Mu rhythm is usually seen only on one side at a time and the voltage is prominent and higher than the rest of the EEG.[6] This rhythm is not consistently seen and may be easily confused with asymmetry, especially due to a skull defect as may be seen with bur hole or with prior history of brain surgery. This abnormal asymmetry would be a continuous finding and may be associated with underlying slowing, while mu rhythm would not be associated with underlying slowing and is not continuous [Figure 2].

Figure 2:: Asymmetry due to skull defect (breach rhythm) in the left central region in an 11-year-old girl with a history of epilepsy surgery. Note the slowing in the left temporal chains indicating cortical dysfunction – in this case, the resection.

Lambda waves may be recorded bilaterally in the occipital regions in a child who is alert and awake with eyes open and likely scanning a book or a complex picture. They are surface positive, however in a child, these waves could have a sharp component that is surface negative. They may be asymmetrically present only on one side.[3] The presence of these waves only on one side can lead the interpreter to believe the waveforms to be pathologic spikes. Young children can have benign focal epilepsies of childhood originating in the occipital regions, and one is certainly prone to mistakenly identify this normal variant as an abnormal finding. One can differentiate between the two by asking the child to close their eyes. Lambda waves would disappear with eye closure, while occipital spikes would persist [Figures 3 and 4].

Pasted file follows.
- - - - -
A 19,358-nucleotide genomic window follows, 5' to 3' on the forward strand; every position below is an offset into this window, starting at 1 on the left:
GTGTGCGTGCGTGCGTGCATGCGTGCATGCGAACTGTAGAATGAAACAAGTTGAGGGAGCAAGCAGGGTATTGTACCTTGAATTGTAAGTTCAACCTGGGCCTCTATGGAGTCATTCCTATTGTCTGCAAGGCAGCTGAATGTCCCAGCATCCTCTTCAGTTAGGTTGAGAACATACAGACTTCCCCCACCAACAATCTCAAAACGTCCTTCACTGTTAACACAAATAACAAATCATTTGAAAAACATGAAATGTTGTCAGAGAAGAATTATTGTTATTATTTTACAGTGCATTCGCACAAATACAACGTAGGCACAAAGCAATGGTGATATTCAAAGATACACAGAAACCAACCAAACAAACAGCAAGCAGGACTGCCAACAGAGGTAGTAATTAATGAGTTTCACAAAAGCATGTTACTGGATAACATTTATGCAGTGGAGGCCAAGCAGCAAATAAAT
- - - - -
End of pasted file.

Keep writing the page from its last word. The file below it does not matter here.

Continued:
Figure 3:: Posteriorly located biphasic sharp waves in an awake child scanning a complex picture consistent with lambda waves.